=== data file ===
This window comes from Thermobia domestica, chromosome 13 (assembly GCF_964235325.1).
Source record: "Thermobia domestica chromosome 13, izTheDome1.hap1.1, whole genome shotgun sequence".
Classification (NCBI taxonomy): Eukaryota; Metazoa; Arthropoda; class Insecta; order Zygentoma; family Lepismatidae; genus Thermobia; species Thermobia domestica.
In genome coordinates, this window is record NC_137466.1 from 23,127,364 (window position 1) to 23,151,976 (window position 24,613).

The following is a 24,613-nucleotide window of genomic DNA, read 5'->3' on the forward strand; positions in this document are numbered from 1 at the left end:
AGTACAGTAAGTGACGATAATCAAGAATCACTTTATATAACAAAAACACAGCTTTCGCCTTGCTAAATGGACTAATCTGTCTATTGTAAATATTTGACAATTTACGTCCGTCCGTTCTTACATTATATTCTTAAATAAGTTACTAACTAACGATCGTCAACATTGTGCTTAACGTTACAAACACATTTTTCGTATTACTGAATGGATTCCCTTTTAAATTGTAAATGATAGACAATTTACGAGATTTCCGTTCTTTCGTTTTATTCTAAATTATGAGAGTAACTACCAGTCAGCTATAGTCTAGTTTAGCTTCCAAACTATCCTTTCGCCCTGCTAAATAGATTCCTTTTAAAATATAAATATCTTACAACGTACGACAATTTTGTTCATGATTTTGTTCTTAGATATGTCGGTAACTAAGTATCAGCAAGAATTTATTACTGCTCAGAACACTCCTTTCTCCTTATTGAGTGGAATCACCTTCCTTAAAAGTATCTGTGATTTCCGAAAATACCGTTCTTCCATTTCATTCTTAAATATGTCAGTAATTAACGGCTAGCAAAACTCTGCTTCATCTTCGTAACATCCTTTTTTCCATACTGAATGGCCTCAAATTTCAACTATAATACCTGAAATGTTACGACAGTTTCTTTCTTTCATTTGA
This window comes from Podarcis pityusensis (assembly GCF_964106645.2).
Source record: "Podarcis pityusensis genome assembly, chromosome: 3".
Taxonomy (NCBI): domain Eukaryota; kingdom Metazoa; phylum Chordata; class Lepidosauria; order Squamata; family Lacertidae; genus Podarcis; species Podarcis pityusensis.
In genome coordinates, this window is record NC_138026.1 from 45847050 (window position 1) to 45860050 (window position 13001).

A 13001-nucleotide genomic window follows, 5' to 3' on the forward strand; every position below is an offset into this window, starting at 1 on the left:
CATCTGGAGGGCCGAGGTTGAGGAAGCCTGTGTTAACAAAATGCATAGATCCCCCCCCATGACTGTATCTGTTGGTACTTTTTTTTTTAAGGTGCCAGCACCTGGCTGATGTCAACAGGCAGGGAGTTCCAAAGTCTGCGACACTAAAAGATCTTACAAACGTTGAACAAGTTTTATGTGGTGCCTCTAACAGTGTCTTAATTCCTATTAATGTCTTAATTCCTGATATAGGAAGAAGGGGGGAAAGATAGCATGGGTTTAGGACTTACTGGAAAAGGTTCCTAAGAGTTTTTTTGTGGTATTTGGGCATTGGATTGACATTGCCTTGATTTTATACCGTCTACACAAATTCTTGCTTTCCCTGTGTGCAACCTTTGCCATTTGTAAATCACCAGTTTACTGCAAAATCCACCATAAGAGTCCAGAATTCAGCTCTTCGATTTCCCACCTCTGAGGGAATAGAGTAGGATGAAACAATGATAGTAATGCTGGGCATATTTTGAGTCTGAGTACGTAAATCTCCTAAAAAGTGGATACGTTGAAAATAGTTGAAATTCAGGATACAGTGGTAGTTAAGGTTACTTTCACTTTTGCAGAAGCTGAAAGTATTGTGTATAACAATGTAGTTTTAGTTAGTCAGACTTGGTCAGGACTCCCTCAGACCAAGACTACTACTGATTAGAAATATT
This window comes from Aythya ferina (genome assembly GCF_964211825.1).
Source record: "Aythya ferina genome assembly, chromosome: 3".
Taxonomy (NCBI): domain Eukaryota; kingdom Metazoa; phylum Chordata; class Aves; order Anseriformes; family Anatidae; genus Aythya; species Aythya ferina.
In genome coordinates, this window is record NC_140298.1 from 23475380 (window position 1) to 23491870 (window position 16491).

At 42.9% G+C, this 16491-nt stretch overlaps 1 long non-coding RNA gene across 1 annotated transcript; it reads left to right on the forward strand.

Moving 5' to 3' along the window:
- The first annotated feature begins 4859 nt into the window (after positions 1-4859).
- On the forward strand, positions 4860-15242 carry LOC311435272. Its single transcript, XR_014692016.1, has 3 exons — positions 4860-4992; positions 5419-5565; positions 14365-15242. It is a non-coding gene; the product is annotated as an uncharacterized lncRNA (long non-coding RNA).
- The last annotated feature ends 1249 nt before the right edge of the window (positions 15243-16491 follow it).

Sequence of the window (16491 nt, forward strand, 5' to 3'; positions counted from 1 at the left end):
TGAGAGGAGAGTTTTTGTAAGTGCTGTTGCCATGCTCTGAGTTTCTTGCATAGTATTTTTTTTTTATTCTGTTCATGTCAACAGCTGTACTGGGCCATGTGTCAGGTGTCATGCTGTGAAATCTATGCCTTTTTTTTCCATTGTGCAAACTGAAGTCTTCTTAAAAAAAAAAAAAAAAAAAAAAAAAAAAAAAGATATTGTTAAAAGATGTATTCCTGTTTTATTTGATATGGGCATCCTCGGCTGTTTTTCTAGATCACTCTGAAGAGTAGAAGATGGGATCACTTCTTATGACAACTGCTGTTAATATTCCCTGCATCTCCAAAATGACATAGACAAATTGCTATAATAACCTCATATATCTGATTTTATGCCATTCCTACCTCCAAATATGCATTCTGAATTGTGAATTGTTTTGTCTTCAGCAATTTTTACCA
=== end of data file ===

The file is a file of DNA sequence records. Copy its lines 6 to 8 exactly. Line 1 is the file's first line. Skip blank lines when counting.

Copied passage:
AGTACAGTAAGTGACGATAATCAAGAATCACTTTATATAACAAAAACACAGCTTTCGCCTTGCTAAATGGACTAATCTGTCTATTGTAAATATTTGACAATTTACGTCCGTCCGTTCTTACATTATATTCTTAAATAAGTTACTAACTAACGATCGTCAACATTGTGCTTAACGTTACAAACACATTTTTCGTATTACTGAATGGATTCCCTTTTAAATTGTAAATGATAGACAATTTACGAGATTTCCGTTCTTTCGTTTTATTCTAAATTATGAGAGTAACTACCAGTCAGCTATAGTCTAGTTTAGCTTCCAAACTATCCTTTCGCCCTGCTAAATAGATTCCTTTTAAAATATAAATATCTTACAACGTACGACAATTTTGTTCATGATTTTGTTCTTAGATATGTCGGTAACTAAGTATCAGCAAGAATTTATTACTGCTCAGAACACTCCTTTCTCCTTATTGAGTGGAATCACCTTCCTTAAAAGTATCTGTGATTTCCGAAAATACCGTTCTTCCATTTCATTCTTAAATATGTCAGTAATTAACGGCTAGCAAAACTCTGCTTCATCTTCGTAACATCCTTTTTTCCATACTGAATGGCCTCAAATTTCAACTATAATACCTGAAATGTTACGACAGTTTCTTTCTTTCATTTGA
This window comes from Podarcis pityusensis (assembly GCF_964106645.2).
Source record: "Podarcis pityusensis genome assembly, chromosome: 3".